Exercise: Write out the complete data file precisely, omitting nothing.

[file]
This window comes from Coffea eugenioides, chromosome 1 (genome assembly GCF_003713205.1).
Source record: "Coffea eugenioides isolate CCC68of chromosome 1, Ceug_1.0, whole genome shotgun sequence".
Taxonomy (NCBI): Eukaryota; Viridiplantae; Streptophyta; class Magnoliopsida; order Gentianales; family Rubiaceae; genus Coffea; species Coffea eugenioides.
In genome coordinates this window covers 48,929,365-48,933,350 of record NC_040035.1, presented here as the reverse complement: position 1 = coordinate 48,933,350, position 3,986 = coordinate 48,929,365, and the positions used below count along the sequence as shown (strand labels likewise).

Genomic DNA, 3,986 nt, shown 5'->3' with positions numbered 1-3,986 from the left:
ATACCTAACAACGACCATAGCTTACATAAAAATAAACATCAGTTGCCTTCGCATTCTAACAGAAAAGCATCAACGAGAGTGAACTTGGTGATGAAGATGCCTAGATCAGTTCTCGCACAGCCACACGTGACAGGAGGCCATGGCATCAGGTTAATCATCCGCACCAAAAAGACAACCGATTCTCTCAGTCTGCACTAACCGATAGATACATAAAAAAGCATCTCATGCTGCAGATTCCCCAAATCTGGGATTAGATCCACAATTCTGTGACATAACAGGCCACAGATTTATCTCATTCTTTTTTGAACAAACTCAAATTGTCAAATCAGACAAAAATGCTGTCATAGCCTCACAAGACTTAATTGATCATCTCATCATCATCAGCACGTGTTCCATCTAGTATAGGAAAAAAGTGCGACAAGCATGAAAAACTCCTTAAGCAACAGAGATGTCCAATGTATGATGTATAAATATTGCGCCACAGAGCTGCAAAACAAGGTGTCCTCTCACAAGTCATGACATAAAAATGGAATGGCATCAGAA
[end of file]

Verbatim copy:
This window comes from Coffea eugenioides, chromosome 1 (genome assembly GCF_003713205.1).
Source record: "Coffea eugenioides isolate CCC68of chromosome 1, Ceug_1.0, whole genome shotgun sequence".
Taxonomy (NCBI): Eukaryota; Viridiplantae; Streptophyta; class Magnoliopsida; order Gentianales; family Rubiaceae; genus Coffea; species Coffea eugenioides.
In genome coordinates this window covers 48,929,365-48,933,350 of record NC_040035.1, presented here as the reverse complement: position 1 = coordinate 48,933,350, position 3,986 = coordinate 48,929,365, and the positions used below count along the sequence as shown (strand labels likewise).

Genomic DNA, 3,986 nt, shown 5'->3' with positions numbered 1-3,986 from the left:
ATACCTAACAACGACCATAGCTTACATAAAAATAAACATCAGTTGCCTTCGCATTCTAACAGAAAAGCATCAACGAGAGTGAACTTGGTGATGAAGATGCCTAGATCAGTTCTCGCACAGCCACACGTGACAGGAGGCCATGGCATCAGGTTAATCATCCGCACCAAAAAGACAACCGATTCTCTCAGTCTGCACTAACCGATAGATACATAAAAAAGCATCTCATGCTGCAGATTCCCCAAATCTGGGATTAGATCCACAATTCTGTGACATAACAGGCCACAGATTTATCTCATTCTTTTTTGAACAAACTCAAATTGTCAAATCAGACAAAAATGCTGTCATAGCCTCACAAGACTTAATTGATCATCTCATCATCATCAGCACGTGTTCCATCTAGTATAGGAAAAAAGTGCGACAAGCATGAAAAACTCCTTAAGCAACAGAGATGTCCAATGTATGATGTATAAATATTGCGCCACAGAGCTGCAAAACAAGGTGTCCTCTCACAAGTCATGACATAAAAATGGAATGGCATCAGAA